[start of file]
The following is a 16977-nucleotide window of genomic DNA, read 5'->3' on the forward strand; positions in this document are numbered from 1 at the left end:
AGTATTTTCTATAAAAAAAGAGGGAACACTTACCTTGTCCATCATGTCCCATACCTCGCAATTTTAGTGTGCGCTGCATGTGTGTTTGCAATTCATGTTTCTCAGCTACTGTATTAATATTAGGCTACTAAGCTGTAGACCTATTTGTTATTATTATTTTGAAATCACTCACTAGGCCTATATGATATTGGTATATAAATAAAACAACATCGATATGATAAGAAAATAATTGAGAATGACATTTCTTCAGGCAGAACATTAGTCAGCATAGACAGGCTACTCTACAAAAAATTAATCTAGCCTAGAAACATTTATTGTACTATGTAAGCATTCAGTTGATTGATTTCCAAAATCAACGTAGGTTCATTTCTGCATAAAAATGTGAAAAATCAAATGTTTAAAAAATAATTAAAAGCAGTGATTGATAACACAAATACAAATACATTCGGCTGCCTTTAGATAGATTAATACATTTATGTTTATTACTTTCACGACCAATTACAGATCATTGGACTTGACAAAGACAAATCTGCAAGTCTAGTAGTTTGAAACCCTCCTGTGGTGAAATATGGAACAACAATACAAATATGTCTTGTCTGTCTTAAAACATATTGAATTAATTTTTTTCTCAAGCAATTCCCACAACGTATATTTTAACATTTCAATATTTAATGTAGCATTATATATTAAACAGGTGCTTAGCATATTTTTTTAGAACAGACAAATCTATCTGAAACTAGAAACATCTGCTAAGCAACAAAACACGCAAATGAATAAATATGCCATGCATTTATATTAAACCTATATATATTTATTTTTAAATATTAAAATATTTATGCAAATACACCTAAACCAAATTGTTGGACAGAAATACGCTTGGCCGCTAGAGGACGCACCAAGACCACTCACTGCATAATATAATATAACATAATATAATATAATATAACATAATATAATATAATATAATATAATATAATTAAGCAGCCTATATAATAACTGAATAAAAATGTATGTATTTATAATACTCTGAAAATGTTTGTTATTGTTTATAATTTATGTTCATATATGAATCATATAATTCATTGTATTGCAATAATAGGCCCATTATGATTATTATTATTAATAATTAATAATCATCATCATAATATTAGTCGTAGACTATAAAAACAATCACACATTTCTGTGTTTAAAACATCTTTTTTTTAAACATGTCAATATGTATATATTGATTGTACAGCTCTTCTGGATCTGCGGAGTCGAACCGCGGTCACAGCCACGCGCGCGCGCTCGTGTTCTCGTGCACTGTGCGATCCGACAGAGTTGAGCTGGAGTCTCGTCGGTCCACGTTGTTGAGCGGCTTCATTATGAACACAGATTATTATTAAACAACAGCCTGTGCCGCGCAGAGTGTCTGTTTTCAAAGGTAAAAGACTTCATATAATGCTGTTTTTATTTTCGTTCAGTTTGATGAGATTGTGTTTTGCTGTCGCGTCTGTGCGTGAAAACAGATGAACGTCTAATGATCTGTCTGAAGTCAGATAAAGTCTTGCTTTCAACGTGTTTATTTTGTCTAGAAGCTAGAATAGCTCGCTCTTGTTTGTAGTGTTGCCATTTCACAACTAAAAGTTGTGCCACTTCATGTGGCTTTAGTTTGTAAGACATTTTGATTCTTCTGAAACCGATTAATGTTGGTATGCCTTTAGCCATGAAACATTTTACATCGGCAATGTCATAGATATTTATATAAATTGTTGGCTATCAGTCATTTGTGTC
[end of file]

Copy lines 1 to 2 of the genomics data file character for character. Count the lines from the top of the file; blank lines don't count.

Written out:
The following is a 16977-nucleotide window of genomic DNA, read 5'->3' on the forward strand; positions in this document are numbered from 1 at the left end:
AGTATTTTCTATAAAAAAAGAGGGAACACTTACCTTGTCCATCATGTCCCATACCTCGCAATTTTAGTGTGCGCTGCATGTGTGTTTGCAATTCATGTTTCTCAGCTACTGTATTAATATTAGGCTACTAAGCTGTAGACCTATTTGTTATTATTATTTTGAAATCACTCACTAGGCCTATATGATATTGGTATATAAATAAAACAACATCGATATGATAAGAAAATAATTGAGAATGACATTTCTTCAGGCAGAACATTAGTCAGCATAGACAGGCTACTCTACAAAAAATTAATCTAGCCTAGAAACATTTATTGTACTATGTAAGCATTCAGTTGATTGATTTCCAAAATCAACGTAGGTTCATTTCTGCATAAAAATGTGAAAAATCAAATGTTTAAAAAATAATTAAAAGCAGTGATTGATAACACAAATACAAATACATTCGGCTGCCTTTAGATAGATTAATACATTTATGTTTATTACTTTCACGACCAATTACAGATCATTGGACTTGACAAAGACAAATCTGCAAGTCTAGTAGTTTGAAACCCTCCTGTGGTGAAATATGGAACAACAATACAAATATGTCTTGTCTGTCTTAAAACATATTGAATTAATTTTTTTCTCAAGCAATTCCCACAACGTATATTTTAACATTTCAATATTTAATGTAGCATTATATATTAAACAGGTGCTTAGCATATTTTTTTAGAACAGACAAATCTATCTGAAACTAGAAACATCTGCTAAGCAACAAAACACGCAAATGAATAAATATGCCATGCATTTATATTAAACCTATATATATTTATTTTTAAATATTAAAATATTTATGCAAATACACCTAAACCAAATTGTTGGACAGAAATACGCTTGGCCGCTAGAGGACGCACCAAGACCACTCACTGCATAATATAATATAACATAATATAATATAATATAACATAATATAATATAATATAATATAATATAATTAAGCAGCCTATATAATAACTGAATAAAAATGTATGTATTTATAATACTCTGAAAATGTTTGTTATTGTTTATAATTTATGTTCATATATGAATCATATAATTCATTGTATTGCAATAATAGGCCCATTATGATTATTATTATTAATAATTAATAATCATCATCATAATATTAGTCGTAGACTATAAAAACAATCACACATTTCTGTGTTTAAAACATCTTTTTTTTAAACATGTCAATATGTATATATTGATTGTACAGCTCTTCTGGATCTGCGGAGTCGAACCGCGGTCACAGCCACGCGCGCGCGCTCGTGTTCTCGTGCACTGTGCGATCCGACAGAGTTGAGCTGGAGTCTCGTCGGTCCACGTTGTTGAGCGGCTTCATTATGAACACAGATTATTATTAAACAACAGCCTGTGCCGCGCAGAGTGTCTGTTTTCAAAGGTAAAAGACTTCATATAATGCTGTTTTTATTTTCGTTCAGTTTGATGAGATTGTGTTTTGCTGTCGCGTCTGTGCGTGAAAACAGATGAACGTCTAATGATCTGTCTGAAGTCAGATAAAGTCTTGCTTTCAACGTGTTTATTTTGTCTAGAAGCTAGAATAGCTCGCTCTTGTTTGTAGTGTTGCCATTTCACAACTAAAAGTTGTGCCACTTCATGTGGCTTTAGTTTGTAAGACATTTTGATTCTTCTGAAACCGATTAATGTTGGTATGCCTTTAGCCATGAAACATTTTACATCGGCAATGTCATAGATATTTATATAAATTGTTGGCTATCAGTCATTTGTGTC